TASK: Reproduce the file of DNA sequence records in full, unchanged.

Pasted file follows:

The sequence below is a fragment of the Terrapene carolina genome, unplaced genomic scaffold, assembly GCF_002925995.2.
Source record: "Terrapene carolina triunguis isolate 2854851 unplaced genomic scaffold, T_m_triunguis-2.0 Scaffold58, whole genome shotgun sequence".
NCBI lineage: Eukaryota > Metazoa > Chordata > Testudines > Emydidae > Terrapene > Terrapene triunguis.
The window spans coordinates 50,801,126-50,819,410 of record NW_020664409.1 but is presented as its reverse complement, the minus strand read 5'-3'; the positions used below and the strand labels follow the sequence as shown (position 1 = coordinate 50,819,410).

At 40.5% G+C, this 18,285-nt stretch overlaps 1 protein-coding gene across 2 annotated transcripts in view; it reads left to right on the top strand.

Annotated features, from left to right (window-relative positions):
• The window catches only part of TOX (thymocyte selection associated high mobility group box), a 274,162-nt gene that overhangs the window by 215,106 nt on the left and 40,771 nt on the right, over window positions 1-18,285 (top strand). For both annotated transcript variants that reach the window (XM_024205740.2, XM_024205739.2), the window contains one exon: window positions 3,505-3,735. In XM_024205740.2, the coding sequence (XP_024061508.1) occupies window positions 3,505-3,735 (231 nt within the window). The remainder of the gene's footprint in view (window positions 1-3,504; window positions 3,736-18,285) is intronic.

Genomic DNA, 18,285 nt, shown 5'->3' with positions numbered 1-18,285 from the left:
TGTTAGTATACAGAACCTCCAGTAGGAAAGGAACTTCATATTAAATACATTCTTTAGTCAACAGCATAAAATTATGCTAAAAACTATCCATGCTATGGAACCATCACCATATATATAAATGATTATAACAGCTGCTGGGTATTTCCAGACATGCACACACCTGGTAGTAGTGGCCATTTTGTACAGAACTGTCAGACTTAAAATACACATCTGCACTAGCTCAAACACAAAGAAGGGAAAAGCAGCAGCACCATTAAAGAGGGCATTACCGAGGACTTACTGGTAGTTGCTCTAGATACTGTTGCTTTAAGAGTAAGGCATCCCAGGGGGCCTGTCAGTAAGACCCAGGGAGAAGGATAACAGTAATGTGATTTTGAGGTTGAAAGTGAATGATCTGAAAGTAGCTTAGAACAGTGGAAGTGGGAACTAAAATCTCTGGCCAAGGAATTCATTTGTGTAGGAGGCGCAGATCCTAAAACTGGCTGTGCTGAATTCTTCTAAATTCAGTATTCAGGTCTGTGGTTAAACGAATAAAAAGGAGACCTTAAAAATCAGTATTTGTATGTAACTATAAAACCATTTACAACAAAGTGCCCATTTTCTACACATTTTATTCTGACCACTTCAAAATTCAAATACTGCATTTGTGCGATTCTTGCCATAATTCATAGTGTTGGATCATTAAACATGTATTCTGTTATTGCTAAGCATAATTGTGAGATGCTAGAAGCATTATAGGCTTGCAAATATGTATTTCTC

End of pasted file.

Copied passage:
The sequence below is a fragment of the Terrapene carolina genome, unplaced genomic scaffold, assembly GCF_002925995.2.
Source record: "Terrapene carolina triunguis isolate 2854851 unplaced genomic scaffold, T_m_triunguis-2.0 Scaffold58, whole genome shotgun sequence".
NCBI lineage: Eukaryota > Metazoa > Chordata > Testudines > Emydidae > Terrapene > Terrapene triunguis.
The window spans coordinates 50,801,126-50,819,410 of record NW_020664409.1 but is presented as its reverse complement, the minus strand read 5'-3'; the positions used below and the strand labels follow the sequence as shown (position 1 = coordinate 50,819,410).

At 40.5% G+C, this 18,285-nt stretch overlaps 1 protein-coding gene across 2 annotated transcripts in view; it reads left to right on the top strand.

Annotated features, from left to right (window-relative positions):
• The window catches only part of TOX (thymocyte selection associated high mobility group box), a 274,162-nt gene that overhangs the window by 215,106 nt on the left and 40,771 nt on the right, over window positions 1-18,285 (top strand). For both annotated transcript variants that reach the window (XM_024205740.2, XM_024205739.2), the window contains one exon: window positions 3,505-3,735. In XM_024205740.2, the coding sequence (XP_024061508.1) occupies window positions 3,505-3,735 (231 nt within the window). The remainder of the gene's footprint in view (window positions 1-3,504; window positions 3,736-18,285) is intronic.

Genomic DNA, 18,285 nt, shown 5'->3' with positions numbered 1-18,285 from the left:
TGTTAGTATACAGAACCTCCAGTAGGAAAGGAACTTCATATTAAATACATTCTTTAGTCAACAGCATAAAATTATGCTAAAAACTATCCATGCTATGGAACCATCACCATATATATAAATGATTATAACAGCTGCTGGGTATTTCCAGACATGCACACACCTGGTAGTAGTGGCCATTTTGTACAGAACTGTCAGACTTAAAATACACATCTGCACTAGCTCAAACACAAAGAAGGGAAAAGCAGCAGCACCATTAAAGAGGGCATTACCGAGGACTTACTGGTAGTTGCTCTAGATACTGTTGCTTTAAGAGTAAGGCATCCCAGGGGGCCTGTCAGTAAGACCCAGGGAGAAGGATAACAGTAATGTGATTTTGAGGTTGAAAGTGAATGATCTGAAAGTAGCTTAGAACAGTGGAAGTGGGAACTAAAATCTCTGGCCAAGGAATTCATTTGTGTAGGAGGCGCAGATCCTAAAACTGGCTGTGCTGAATTCTTCTAAATTCAGTATTCAGGTCTGTGGTTAAACGAATAAAAAGGAGACCTTAAAAATCAGTATTTGTATGTAACTATAAAACCATTTACAACAAAGTGCCCATTTTCTACACATTTTATTCTGACCACTTCAAAATTCAAATACTGCATTTGTGCGATTCTTGCCATAATTCATAGTGTTGGATCATTAAACATGTATTCTGTTATTGCTAAGCATAATTGTGAGATGCTAGAAGCATTATAGGCTTGCAAATATGTATTTCTC